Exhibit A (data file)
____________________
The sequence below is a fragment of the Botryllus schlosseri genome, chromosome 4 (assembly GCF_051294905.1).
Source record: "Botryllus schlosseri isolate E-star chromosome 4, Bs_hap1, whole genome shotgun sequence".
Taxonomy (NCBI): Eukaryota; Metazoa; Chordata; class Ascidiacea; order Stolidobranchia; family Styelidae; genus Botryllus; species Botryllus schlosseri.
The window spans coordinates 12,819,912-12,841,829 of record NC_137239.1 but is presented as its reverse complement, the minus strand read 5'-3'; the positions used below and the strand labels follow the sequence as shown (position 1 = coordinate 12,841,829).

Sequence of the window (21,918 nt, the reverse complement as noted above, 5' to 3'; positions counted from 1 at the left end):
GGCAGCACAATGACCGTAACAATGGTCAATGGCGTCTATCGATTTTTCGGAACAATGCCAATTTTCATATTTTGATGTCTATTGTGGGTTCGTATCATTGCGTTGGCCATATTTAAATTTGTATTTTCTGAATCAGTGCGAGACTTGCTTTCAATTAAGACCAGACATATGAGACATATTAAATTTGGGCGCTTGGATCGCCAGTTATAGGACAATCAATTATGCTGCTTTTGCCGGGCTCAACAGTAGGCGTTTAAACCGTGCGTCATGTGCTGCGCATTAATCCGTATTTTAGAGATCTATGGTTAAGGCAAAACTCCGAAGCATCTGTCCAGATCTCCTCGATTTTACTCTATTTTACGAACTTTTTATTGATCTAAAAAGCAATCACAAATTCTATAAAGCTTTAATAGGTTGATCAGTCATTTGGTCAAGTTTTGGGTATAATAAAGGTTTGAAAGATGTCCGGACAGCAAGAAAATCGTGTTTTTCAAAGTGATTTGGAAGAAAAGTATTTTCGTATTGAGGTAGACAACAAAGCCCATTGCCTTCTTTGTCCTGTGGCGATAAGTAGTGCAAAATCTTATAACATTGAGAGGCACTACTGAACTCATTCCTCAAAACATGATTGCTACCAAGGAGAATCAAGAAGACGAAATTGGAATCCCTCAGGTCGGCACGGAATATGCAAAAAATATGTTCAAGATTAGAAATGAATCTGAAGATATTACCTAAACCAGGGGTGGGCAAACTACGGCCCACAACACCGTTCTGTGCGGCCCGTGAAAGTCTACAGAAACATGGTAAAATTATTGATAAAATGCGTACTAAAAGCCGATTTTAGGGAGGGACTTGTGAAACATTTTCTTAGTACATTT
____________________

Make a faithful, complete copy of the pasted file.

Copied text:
The sequence below is a fragment of the Botryllus schlosseri genome, chromosome 4 (assembly GCF_051294905.1).
Source record: "Botryllus schlosseri isolate E-star chromosome 4, Bs_hap1, whole genome shotgun sequence".
Taxonomy (NCBI): Eukaryota; Metazoa; Chordata; class Ascidiacea; order Stolidobranchia; family Styelidae; genus Botryllus; species Botryllus schlosseri.
The window spans coordinates 12,819,912-12,841,829 of record NC_137239.1 but is presented as its reverse complement, the minus strand read 5'-3'; the positions used below and the strand labels follow the sequence as shown (position 1 = coordinate 12,841,829).

Sequence of the window (21,918 nt, the reverse complement as noted above, 5' to 3'; positions counted from 1 at the left end):
GGCAGCACAATGACCGTAACAATGGTCAATGGCGTCTATCGATTTTTCGGAACAATGCCAATTTTCATATTTTGATGTCTATTGTGGGTTCGTATCATTGCGTTGGCCATATTTAAATTTGTATTTTCTGAATCAGTGCGAGACTTGCTTTCAATTAAGACCAGACATATGAGACATATTAAATTTGGGCGCTTGGATCGCCAGTTATAGGACAATCAATTATGCTGCTTTTGCCGGGCTCAACAGTAGGCGTTTAAACCGTGCGTCATGTGCTGCGCATTAATCCGTATTTTAGAGATCTATGGTTAAGGCAAAACTCCGAAGCATCTGTCCAGATCTCCTCGATTTTACTCTATTTTACGAACTTTTTATTGATCTAAAAAGCAATCACAAATTCTATAAAGCTTTAATAGGTTGATCAGTCATTTGGTCAAGTTTTGGGTATAATAAAGGTTTGAAAGATGTCCGGACAGCAAGAAAATCGTGTTTTTCAAAGTGATTTGGAAGAAAAGTATTTTCGTATTGAGGTAGACAACAAAGCCCATTGCCTTCTTTGTCCTGTGGCGATAAGTAGTGCAAAATCTTATAACATTGAGAGGCACTACTGAACTCATTCCTCAAAACATGATTGCTACCAAGGAGAATCAAGAAGACGAAATTGGAATCCCTCAGGTCGGCACGGAATATGCAAAAAATATGTTCAAGATTAGAAATGAATCTGAAGATATTACCTAAACCAGGGGTGGGCAAACTACGGCCCACAACACCGTTCTGTGCGGCCCGTGAAAGTCTACAGAAACATGGTAAAATTATTGATAAAATGCGTACTAAAAGCCGATTTTAGGGAGGGACTTGTGAAACATTTTCTTAGTACATTT